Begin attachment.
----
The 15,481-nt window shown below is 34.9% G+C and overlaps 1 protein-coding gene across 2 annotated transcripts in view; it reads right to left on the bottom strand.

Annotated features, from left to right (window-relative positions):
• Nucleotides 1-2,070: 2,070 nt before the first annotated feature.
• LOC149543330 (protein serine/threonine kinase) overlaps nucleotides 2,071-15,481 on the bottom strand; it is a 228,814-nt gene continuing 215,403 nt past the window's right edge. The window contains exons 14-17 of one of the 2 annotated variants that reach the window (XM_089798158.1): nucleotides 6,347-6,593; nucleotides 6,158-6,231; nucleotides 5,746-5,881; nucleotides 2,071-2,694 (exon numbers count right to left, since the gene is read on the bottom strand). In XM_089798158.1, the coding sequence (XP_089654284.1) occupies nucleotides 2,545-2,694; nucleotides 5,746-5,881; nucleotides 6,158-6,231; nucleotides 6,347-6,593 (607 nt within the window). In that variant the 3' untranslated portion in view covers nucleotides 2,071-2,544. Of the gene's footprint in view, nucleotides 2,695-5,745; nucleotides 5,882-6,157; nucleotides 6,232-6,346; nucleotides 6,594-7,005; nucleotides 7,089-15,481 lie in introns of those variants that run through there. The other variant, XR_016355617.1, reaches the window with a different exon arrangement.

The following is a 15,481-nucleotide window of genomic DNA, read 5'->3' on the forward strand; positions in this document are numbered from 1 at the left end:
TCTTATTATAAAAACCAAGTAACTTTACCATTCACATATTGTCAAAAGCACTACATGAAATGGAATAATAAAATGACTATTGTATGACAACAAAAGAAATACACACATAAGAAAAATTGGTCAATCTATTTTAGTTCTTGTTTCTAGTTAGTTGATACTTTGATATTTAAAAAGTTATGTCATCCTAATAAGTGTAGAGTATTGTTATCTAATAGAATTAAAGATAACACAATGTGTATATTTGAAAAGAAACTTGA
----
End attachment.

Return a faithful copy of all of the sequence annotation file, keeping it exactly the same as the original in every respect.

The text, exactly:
The 15,481-nt window shown below is 34.9% G+C and overlaps 1 protein-coding gene across 2 annotated transcripts in view; it reads right to left on the bottom strand.

Annotated features, from left to right (window-relative positions):
• Nucleotides 1-2,070: 2,070 nt before the first annotated feature.
• LOC149543330 (protein serine/threonine kinase) overlaps nucleotides 2,071-15,481 on the bottom strand; it is a 228,814-nt gene continuing 215,403 nt past the window's right edge. The window contains exons 14-17 of one of the 2 annotated variants that reach the window (XM_089798158.1): nucleotides 6,347-6,593; nucleotides 6,158-6,231; nucleotides 5,746-5,881; nucleotides 2,071-2,694 (exon numbers count right to left, since the gene is read on the bottom strand). In XM_089798158.1, the coding sequence (XP_089654284.1) occupies nucleotides 2,545-2,694; nucleotides 5,746-5,881; nucleotides 6,158-6,231; nucleotides 6,347-6,593 (607 nt within the window). In that variant the 3' untranslated portion in view covers nucleotides 2,071-2,544. Of the gene's footprint in view, nucleotides 2,695-5,745; nucleotides 5,882-6,157; nucleotides 6,232-6,346; nucleotides 6,594-7,005; nucleotides 7,089-15,481 lie in introns of those variants that run through there. The other variant, XR_016355617.1, reaches the window with a different exon arrangement.

The following is a 15,481-nucleotide window of genomic DNA, read 5'->3' on the forward strand; positions in this document are numbered from 1 at the left end:
TCTTATTATAAAAACCAAGTAACTTTACCATTCACATATTGTCAAAAGCACTACATGAAATGGAATAATAAAATGACTATTGTATGACAACAAAAGAAATACACACATAAGAAAAATTGGTCAATCTATTTTAGTTCTTGTTTCTAGTTAGTTGATACTTTGATATTTAAAAAGTTATGTCATCCTAATAAGTGTAGAGTATTGTTATCTAATAGAATTAAAGATAACACAATGTGTATATTTGAAAAGAAACTTGA